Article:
By Cady Inabimett
Much of the southern United States experienced extreme cold weather on Feb. 15, as a winter storm moved across the country. This cold front resulted in low temperatures in the teens and high temperatures hovering around freezing across the area, in addition to an accumulation of snow and ice.
The weather caused the University to delay opening until 10 a.m. on both Feb. 15 and 16 due to potentially dangerous road conditions and for Shelby County schools to remained closed Feb. 16.
Cold weather such as what the area experienced on Feb. 15 can have serious health consequences for those who lack adequate heating in their homes or lack homes at all. While there is no available data on the number of homes that lack heating or the number of homeless people in Shelby County, according to the U.S. Census Bureau 6.2% of people in Shelby County live below the poverty line.
Warming stations and cold weather shelters often offer a means of refuge for those who lack adequate protection from the cold. However, there is no readily available information about warming stations and cold weather shelters in Shelby County.
When asked about Montevallo’s response to extreme winter weather, Mayor Rusty Nix said that the city has “tried warming centers in the past with not much luck,” citing the “lack of funds and volunteers as the reason.
Additionally, at a city council meeting on Jan. 25, citizen Joyce Sherer addressed the council about an issue faced by volunteers running a warming station at Montevallo First Baptist Church.
Sherer spoke very vaguely while discussing the issue but said that a man had been harassing volunteers at the warming station. Sherer did not go into specifics about the harassment, but did say that the church had “decided now that we’re not going to be doing it.”
It appears that First Baptist Church did decide to no longer host a warming station, as there was not a warming station opened there during the recent cold front. No other churches in the Montevallo area appeared to have hosted warming station during this time either.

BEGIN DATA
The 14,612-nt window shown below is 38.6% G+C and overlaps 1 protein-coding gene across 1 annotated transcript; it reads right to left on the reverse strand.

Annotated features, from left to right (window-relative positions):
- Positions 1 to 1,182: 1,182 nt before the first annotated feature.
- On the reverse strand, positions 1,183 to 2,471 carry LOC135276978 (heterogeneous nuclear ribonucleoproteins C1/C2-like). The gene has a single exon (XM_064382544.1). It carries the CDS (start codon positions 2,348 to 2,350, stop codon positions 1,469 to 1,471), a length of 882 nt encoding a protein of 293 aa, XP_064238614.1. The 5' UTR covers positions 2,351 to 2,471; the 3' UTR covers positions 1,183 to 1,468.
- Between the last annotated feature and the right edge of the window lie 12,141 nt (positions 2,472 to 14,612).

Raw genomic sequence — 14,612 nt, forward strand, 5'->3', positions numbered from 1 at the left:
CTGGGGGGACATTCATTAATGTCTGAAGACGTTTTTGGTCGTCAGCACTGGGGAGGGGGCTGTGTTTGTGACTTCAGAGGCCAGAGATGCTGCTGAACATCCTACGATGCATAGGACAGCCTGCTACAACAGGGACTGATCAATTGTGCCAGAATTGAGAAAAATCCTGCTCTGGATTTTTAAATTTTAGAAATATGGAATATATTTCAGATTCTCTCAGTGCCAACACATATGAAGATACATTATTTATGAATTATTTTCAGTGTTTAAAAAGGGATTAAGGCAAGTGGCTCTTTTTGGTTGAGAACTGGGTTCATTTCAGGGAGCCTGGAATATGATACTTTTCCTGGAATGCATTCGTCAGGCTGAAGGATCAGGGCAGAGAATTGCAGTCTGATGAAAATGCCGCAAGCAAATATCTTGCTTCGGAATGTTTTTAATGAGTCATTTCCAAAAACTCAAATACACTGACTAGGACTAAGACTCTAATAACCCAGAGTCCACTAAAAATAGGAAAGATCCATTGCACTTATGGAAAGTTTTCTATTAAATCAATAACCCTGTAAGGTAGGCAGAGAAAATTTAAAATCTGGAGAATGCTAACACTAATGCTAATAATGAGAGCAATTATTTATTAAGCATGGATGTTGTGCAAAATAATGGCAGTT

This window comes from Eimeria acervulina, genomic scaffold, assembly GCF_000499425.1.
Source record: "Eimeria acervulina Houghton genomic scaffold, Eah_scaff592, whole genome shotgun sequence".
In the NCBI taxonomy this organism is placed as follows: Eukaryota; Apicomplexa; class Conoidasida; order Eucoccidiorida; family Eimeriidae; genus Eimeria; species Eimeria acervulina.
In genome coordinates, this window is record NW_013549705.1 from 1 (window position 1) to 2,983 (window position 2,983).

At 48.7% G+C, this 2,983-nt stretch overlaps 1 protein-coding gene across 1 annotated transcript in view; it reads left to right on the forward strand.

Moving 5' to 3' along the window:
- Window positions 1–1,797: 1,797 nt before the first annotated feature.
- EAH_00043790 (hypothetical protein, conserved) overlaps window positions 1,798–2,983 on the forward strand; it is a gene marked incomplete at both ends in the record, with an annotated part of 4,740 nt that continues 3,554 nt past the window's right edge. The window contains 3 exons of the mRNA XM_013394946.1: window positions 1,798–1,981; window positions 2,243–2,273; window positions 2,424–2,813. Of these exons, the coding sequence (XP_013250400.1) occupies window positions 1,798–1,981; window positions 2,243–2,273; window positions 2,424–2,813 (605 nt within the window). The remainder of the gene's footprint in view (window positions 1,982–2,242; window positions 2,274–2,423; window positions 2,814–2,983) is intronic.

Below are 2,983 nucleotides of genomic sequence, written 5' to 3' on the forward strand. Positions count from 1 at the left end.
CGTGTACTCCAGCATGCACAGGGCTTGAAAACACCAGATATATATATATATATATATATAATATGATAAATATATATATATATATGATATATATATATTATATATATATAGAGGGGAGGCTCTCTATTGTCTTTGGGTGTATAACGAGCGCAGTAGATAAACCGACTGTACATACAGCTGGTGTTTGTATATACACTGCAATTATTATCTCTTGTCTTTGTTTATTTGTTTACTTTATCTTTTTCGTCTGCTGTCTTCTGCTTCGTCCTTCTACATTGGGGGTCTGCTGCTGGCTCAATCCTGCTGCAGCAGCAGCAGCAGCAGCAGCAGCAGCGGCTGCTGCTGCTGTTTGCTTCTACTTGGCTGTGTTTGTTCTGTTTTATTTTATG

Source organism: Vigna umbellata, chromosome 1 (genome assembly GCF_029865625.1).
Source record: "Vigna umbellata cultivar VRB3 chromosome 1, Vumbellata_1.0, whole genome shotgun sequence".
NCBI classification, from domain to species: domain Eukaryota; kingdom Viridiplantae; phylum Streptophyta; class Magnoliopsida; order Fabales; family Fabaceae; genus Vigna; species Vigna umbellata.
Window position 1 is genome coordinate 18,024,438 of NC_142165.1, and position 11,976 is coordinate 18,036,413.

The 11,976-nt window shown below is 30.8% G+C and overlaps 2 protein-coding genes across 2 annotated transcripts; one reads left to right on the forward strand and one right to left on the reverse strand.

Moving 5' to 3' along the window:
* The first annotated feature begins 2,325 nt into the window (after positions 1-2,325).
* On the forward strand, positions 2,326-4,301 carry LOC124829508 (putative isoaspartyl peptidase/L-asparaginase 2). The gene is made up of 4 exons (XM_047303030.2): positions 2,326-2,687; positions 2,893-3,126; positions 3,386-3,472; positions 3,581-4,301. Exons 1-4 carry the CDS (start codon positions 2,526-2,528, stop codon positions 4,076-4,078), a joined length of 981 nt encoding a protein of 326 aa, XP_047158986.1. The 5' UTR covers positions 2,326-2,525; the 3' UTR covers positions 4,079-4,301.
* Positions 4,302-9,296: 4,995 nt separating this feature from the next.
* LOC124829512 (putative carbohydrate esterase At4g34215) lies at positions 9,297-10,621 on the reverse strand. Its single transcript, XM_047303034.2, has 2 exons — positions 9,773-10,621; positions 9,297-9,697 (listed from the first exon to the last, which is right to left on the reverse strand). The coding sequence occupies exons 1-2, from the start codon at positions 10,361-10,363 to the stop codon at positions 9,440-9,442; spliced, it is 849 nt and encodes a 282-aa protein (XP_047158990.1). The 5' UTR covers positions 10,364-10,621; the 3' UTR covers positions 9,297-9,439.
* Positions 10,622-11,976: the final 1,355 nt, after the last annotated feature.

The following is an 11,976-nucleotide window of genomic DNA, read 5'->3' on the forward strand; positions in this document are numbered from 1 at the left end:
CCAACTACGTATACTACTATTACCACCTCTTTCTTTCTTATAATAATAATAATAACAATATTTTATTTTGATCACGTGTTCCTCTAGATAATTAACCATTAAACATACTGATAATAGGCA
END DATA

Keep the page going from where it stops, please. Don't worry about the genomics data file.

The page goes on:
The local Salvation Army chapter didn’t have any information about warming stations available either.
Shelby County Emergency Management Agency has a section for information regarding warming stations on their website, but there are no warming station locations listed.
Additionally, there is no information about measures in place to help mitigate the effects of extreme cold available on the Shelby County EMA website or in the Shelby County All Hazards, Multi-Jurisdictional Mitigation Plan, despite the plan pointing out the risks that many individuals face from extreme cold weather.
The plan points out that “many homes will be too cold,” that fire and carbon monoxide poisoning risks will increase “as people use space heaters and fireplaces to stay warm,” and that exposure to extremely cold temperatures can “lead to serious or life-threatening health problems such as hypothermia, cold stress, frostbite or freezing of the exposed extremities.”
Shelby County EMA was contacted for comment on this topic but did not respond.
Cady Inabinett is the editor in chief of The Alabamian. She’s majoring in English and double-minoring in political science and peace and justice studies. She enjoys reading, watching movies, caring for houseplants and generally just being pretentious in her free time.